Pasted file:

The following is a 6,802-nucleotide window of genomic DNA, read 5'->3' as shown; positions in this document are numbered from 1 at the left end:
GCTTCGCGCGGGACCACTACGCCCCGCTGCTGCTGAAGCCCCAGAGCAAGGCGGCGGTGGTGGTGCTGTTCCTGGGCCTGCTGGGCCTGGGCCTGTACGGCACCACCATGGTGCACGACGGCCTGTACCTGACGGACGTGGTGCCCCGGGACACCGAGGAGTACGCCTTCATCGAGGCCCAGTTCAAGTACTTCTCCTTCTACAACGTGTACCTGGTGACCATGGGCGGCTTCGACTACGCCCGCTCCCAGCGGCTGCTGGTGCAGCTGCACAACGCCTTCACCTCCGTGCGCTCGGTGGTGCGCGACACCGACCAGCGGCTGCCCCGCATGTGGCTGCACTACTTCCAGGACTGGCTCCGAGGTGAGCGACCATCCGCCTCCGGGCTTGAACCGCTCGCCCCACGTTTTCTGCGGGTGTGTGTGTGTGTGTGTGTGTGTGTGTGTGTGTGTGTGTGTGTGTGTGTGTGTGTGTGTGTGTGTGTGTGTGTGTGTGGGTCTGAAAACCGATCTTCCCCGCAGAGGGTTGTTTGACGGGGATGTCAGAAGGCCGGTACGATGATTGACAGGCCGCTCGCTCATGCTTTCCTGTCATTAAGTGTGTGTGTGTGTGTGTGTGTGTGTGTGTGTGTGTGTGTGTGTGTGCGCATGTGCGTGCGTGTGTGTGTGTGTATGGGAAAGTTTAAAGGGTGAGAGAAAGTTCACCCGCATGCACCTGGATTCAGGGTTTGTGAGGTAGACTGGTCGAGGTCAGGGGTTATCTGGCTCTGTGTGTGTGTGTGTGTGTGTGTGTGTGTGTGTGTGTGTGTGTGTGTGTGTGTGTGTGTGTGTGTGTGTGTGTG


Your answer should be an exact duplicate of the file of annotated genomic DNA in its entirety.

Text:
The following is a 6,802-nucleotide window of genomic DNA, read 5'->3' as shown; positions in this document are numbered from 1 at the left end:
GCTTCGCGCGGGACCACTACGCCCCGCTGCTGCTGAAGCCCCAGAGCAAGGCGGCGGTGGTGGTGCTGTTCCTGGGCCTGCTGGGCCTGGGCCTGTACGGCACCACCATGGTGCACGACGGCCTGTACCTGACGGACGTGGTGCCCCGGGACACCGAGGAGTACGCCTTCATCGAGGCCCAGTTCAAGTACTTCTCCTTCTACAACGTGTACCTGGTGACCATGGGCGGCTTCGACTACGCCCGCTCCCAGCGGCTGCTGGTGCAGCTGCACAACGCCTTCACCTCCGTGCGCTCGGTGGTGCGCGACACCGACCAGCGGCTGCCCCGCATGTGGCTGCACTACTTCCAGGACTGGCTCCGAGGTGAGCGACCATCCGCCTCCGGGCTTGAACCGCTCGCCCCACGTTTTCTGCGGGTGTGTGTGTGTGTGTGTGTGTGTGTGTGTGTGTGTGTGTGTGTGTGTGTGTGTGTGTGTGTGTGTGTGTGTGTGTGTGGGTCTGAAAACCGATCTTCCCCGCAGAGGGTTGTTTGACGGGGATGTCAGAAGGCCGGTACGATGATTGACAGGCCGCTCGCTCATGCTTTCCTGTCATTAAGTGTGTGTGTGTGTGTGTGTGTGTGTGTGTGTGTGTGTGTGTGTGTGCGCATGTGCGTGCGTGTGTGTGTGTGTATGGGAAAGTTTAAAGGGTGAGAGAAAGTTCACCCGCATGCACCTGGATTCAGGGTTTGTGAGGTAGACTGGTCGAGGTCAGGGGTTATCTGGCTCTGTGTGTGTGTGTGTGTGTGTGTGTGTGTGTGTGTGTGTGTGTGTGTGTGTGTGTGTGTGTGTGTGTGTGTGTG